Cyber attacks against power plants and other vital infrastructure may be higher than previously believed

A new study [PDF] that interviewed power plant operators and other "critical infrastructure" indicates more than 50 percent of all U.S. power plants have had to deal with an increase in cyber attacks.

Security company McAfee funded the research, speaking with 600 IT managers and executives from 14 different nations.  

Around 54 percent of those interviewed said some type of network "stealthy infiltration" took place, with the same number of executives noting they faced massive denial-of-service attacks on their networks at one point in time.

The threat of cyber attacks scare most computer users to be worried about potential data and bank theft -- but security experts and government analysts note cyber attacks could be a national security issue as well.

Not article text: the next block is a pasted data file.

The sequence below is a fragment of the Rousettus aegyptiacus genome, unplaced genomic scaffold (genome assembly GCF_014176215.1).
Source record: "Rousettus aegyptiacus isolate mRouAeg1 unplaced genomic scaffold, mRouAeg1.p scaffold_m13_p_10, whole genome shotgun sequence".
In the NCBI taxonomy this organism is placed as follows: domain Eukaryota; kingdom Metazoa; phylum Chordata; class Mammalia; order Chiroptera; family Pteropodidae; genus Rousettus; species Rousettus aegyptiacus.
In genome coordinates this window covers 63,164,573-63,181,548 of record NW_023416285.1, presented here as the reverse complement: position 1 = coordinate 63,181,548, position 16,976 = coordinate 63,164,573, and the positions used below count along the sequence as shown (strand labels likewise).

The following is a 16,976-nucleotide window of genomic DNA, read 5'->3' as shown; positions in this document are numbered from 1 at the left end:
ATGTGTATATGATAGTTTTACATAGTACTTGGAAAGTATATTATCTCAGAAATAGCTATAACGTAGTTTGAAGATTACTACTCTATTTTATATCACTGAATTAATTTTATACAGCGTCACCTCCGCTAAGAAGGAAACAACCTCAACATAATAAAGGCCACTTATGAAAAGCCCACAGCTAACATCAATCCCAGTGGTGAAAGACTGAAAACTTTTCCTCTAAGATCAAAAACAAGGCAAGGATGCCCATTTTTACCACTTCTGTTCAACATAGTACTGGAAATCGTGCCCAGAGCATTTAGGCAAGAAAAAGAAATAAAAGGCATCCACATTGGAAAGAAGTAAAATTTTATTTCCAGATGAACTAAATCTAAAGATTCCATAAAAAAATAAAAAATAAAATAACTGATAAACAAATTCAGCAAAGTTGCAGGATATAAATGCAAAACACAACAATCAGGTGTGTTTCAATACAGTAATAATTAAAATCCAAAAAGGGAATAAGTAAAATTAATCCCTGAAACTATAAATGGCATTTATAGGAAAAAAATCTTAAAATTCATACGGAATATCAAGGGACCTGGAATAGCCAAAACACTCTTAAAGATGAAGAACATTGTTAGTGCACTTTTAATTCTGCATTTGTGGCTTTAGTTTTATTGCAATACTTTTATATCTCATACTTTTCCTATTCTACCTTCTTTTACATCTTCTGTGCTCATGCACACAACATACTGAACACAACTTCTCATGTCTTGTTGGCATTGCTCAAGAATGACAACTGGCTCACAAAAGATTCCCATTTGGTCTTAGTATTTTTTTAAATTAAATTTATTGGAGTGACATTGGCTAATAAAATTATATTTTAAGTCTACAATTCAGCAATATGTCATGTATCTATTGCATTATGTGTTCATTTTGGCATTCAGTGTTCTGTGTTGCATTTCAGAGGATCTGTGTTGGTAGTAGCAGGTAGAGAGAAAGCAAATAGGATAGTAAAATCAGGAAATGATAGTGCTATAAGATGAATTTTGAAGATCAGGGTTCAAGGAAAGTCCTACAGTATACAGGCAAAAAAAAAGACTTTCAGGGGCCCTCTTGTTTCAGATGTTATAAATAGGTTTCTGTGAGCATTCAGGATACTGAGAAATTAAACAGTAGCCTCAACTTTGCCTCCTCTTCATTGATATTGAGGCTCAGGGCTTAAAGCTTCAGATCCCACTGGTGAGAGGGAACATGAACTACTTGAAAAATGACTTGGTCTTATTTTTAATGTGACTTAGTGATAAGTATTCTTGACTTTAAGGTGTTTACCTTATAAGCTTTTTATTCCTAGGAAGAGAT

Brazil had several high-profile blackouts in late 2009, which allegedly are tied to cyber attacks against the country's IT infrastructure.  Brazilian officials denied cyber terrorism caused the outages, but it's a major issue now that the 2016 Summer Olympic Games will  be held in Rio de Janeiro.

The threat of cyber attacks are even more serious now with China, North Korea, and Russia either hiring hackers directly to launch attacks, or are funneling money to hacker groups.

These types of issues will be handled by Howard Schmidt, President Barack Obama's hand-picked cyber czar, who will work with security experts in an effort to keep the country safe from state-sponsored attacks.

The FBI and Secret Service also are attempting to combat cyber terrorism, especially if the attack appears to be coordinated by a foreign government.

"Vista runs on Atom ... It's just no one uses it". -- Intel CEO Paul Otellini
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